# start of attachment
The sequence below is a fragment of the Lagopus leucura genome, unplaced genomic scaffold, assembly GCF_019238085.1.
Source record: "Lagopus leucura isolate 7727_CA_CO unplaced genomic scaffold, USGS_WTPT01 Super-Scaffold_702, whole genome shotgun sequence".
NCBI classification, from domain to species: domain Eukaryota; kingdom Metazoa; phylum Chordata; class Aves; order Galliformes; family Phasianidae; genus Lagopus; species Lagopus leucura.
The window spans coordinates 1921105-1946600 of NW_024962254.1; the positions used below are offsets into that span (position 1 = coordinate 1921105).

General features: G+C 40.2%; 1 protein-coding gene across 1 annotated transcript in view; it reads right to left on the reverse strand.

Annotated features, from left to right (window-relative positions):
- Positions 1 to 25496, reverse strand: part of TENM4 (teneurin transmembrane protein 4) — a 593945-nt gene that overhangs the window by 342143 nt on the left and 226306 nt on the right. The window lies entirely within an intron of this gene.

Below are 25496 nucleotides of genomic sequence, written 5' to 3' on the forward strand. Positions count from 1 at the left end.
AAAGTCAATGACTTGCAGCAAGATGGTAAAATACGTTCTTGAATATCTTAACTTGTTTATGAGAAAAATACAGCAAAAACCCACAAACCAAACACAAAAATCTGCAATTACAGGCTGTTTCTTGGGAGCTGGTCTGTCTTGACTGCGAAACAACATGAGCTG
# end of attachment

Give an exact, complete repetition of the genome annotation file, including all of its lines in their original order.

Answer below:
The sequence below is a fragment of the Lagopus leucura genome, unplaced genomic scaffold, assembly GCF_019238085.1.
Source record: "Lagopus leucura isolate 7727_CA_CO unplaced genomic scaffold, USGS_WTPT01 Super-Scaffold_702, whole genome shotgun sequence".
NCBI classification, from domain to species: domain Eukaryota; kingdom Metazoa; phylum Chordata; class Aves; order Galliformes; family Phasianidae; genus Lagopus; species Lagopus leucura.
The window spans coordinates 1921105-1946600 of NW_024962254.1; the positions used below are offsets into that span (position 1 = coordinate 1921105).

General features: G+C 40.2%; 1 protein-coding gene across 1 annotated transcript in view; it reads right to left on the reverse strand.

Annotated features, from left to right (window-relative positions):
- Positions 1 to 25496, reverse strand: part of TENM4 (teneurin transmembrane protein 4) — a 593945-nt gene that overhangs the window by 342143 nt on the left and 226306 nt on the right. The window lies entirely within an intron of this gene.

Below are 25496 nucleotides of genomic sequence, written 5' to 3' on the forward strand. Positions count from 1 at the left end.
AAAGTCAATGACTTGCAGCAAGATGGTAAAATACGTTCTTGAATATCTTAACTTGTTTATGAGAAAAATACAGCAAAAACCCACAAACCAAACACAAAAATCTGCAATTACAGGCTGTTTCTTGGGAGCTGGTCTGTCTTGACTGCGAAACAACATGAGCTG